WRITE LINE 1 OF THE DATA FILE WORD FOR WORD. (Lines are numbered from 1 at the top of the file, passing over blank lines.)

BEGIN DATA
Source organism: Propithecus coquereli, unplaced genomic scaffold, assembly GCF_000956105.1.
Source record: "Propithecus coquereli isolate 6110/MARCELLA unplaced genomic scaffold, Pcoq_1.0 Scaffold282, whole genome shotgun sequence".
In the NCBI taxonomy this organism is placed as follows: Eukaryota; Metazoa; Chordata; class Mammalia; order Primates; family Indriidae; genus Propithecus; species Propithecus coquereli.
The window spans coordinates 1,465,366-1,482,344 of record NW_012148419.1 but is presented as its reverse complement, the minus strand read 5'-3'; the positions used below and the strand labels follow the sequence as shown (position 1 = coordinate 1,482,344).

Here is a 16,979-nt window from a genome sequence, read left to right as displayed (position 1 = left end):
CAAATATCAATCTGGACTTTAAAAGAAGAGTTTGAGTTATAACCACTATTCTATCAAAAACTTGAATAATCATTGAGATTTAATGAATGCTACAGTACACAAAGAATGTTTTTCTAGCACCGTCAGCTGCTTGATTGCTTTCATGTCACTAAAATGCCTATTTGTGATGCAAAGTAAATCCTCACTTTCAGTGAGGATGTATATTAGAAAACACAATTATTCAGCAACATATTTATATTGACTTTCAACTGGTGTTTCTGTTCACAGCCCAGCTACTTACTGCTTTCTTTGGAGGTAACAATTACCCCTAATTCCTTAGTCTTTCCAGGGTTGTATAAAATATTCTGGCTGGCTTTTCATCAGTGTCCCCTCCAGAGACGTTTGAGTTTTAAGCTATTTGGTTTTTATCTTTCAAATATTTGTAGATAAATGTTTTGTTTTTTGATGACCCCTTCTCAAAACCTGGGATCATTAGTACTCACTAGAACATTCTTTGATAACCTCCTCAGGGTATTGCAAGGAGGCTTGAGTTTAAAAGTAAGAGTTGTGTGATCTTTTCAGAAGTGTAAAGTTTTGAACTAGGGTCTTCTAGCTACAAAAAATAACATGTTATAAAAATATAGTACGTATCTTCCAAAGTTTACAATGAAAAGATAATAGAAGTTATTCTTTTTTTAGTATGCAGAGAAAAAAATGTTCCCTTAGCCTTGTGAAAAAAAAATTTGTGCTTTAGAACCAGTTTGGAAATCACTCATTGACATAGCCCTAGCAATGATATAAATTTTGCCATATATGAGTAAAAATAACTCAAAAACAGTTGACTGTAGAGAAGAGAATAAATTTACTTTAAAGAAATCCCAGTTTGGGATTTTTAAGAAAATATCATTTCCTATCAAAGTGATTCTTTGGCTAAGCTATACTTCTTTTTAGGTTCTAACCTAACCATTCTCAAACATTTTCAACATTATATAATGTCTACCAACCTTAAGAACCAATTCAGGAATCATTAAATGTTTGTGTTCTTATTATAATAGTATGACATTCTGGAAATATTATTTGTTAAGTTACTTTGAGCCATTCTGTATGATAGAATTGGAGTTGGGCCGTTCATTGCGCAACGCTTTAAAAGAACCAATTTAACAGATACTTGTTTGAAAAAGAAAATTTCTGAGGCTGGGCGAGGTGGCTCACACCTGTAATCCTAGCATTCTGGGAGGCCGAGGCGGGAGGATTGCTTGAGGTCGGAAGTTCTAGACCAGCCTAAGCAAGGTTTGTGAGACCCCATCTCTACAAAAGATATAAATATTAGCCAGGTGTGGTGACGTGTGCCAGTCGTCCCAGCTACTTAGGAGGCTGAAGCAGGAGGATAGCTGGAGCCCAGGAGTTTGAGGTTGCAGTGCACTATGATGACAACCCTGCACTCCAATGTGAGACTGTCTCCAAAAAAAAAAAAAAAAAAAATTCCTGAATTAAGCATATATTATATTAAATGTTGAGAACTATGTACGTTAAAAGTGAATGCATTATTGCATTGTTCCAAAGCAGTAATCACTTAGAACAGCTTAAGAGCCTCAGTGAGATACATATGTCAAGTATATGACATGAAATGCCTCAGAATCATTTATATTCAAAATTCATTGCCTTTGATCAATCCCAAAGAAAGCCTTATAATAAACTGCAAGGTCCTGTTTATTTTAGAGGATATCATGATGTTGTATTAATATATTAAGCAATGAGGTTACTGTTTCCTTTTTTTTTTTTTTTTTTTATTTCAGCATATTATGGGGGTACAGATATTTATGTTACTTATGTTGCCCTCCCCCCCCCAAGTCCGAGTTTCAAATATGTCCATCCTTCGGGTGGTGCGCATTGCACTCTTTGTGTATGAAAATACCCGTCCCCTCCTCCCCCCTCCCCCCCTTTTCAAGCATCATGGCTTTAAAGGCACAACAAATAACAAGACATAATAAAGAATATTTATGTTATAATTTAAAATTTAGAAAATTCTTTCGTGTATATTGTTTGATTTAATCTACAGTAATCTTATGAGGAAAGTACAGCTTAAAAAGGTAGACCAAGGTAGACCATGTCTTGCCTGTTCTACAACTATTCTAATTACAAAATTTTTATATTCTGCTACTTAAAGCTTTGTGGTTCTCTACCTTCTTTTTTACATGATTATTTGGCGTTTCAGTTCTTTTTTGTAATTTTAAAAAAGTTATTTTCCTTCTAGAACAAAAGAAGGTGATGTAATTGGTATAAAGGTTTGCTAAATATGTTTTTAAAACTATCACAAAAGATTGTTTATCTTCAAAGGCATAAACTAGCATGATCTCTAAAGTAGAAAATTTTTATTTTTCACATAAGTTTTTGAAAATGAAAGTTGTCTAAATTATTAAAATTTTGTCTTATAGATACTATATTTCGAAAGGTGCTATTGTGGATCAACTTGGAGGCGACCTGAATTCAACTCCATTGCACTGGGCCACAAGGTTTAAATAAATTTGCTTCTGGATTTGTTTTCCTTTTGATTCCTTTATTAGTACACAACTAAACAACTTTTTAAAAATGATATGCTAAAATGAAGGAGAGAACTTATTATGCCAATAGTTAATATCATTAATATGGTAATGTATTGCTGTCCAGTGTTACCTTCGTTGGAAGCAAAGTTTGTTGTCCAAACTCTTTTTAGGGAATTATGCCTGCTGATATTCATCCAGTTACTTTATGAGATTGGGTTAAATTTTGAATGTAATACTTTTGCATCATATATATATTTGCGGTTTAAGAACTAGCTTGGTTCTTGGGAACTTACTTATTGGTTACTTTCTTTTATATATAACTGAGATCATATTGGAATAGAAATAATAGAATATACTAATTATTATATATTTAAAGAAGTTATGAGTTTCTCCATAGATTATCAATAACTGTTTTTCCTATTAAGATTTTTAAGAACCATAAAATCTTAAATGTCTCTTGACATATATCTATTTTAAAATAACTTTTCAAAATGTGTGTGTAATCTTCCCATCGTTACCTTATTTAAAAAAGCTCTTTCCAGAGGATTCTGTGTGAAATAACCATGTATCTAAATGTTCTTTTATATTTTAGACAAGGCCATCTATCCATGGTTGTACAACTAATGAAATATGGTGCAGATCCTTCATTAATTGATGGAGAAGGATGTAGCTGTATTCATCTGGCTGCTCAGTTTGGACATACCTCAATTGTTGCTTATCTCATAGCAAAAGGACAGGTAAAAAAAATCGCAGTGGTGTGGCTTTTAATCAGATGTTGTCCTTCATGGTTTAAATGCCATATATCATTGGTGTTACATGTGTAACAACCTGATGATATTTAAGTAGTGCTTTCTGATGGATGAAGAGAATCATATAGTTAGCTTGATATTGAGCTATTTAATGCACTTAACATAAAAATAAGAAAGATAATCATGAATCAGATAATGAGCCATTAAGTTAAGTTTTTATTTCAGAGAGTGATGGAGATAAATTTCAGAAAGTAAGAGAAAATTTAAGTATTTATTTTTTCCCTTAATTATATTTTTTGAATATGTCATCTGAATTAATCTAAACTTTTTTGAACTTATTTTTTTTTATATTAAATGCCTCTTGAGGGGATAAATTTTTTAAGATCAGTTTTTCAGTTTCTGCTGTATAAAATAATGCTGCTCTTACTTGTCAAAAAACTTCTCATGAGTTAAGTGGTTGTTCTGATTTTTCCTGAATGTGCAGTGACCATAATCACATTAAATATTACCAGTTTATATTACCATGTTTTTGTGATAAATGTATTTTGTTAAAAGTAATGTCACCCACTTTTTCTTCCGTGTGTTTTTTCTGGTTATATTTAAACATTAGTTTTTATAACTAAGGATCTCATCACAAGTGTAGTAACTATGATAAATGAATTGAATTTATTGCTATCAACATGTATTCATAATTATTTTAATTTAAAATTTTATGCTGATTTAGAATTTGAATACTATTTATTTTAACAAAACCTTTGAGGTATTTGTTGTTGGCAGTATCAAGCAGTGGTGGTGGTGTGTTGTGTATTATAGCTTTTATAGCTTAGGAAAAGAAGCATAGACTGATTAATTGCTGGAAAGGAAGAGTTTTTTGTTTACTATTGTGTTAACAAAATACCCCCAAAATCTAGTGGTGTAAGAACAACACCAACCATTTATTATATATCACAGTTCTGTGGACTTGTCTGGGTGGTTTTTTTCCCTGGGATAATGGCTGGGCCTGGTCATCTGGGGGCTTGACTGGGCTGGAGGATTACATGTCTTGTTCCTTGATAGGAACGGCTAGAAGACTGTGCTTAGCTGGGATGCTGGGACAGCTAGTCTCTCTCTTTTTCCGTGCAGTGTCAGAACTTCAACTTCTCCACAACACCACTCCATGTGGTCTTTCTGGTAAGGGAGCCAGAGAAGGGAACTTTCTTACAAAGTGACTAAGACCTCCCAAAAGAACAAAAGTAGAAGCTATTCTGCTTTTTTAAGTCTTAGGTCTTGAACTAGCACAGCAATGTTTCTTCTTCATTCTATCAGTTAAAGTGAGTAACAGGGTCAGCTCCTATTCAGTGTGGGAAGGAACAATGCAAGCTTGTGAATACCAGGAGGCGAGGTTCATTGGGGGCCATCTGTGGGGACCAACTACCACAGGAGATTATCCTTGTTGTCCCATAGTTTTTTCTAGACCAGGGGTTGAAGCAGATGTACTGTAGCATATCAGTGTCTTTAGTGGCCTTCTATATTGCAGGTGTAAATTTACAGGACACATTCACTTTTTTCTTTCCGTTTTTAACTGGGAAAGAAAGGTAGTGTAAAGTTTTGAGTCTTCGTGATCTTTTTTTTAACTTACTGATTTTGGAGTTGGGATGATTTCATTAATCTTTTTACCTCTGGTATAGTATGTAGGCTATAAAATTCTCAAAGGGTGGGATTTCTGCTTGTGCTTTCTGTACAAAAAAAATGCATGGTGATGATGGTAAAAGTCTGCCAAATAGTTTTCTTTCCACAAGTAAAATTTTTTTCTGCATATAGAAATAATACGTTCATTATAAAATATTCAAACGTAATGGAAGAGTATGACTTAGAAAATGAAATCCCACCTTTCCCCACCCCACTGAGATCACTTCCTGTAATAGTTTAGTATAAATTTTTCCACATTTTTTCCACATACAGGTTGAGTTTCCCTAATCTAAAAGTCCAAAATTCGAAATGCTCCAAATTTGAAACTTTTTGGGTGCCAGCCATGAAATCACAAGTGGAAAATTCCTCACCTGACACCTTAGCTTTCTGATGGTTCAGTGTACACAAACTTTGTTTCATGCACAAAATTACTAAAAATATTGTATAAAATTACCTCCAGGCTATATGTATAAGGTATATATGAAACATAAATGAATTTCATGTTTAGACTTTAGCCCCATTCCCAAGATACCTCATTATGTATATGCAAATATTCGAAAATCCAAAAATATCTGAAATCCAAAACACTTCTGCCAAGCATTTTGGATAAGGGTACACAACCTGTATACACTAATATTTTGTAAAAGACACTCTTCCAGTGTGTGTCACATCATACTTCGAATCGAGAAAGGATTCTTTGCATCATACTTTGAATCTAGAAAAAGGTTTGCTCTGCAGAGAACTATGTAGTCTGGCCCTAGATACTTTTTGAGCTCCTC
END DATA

Source organism: Propithecus coquereli, unplaced genomic scaffold, assembly GCF_000956105.1.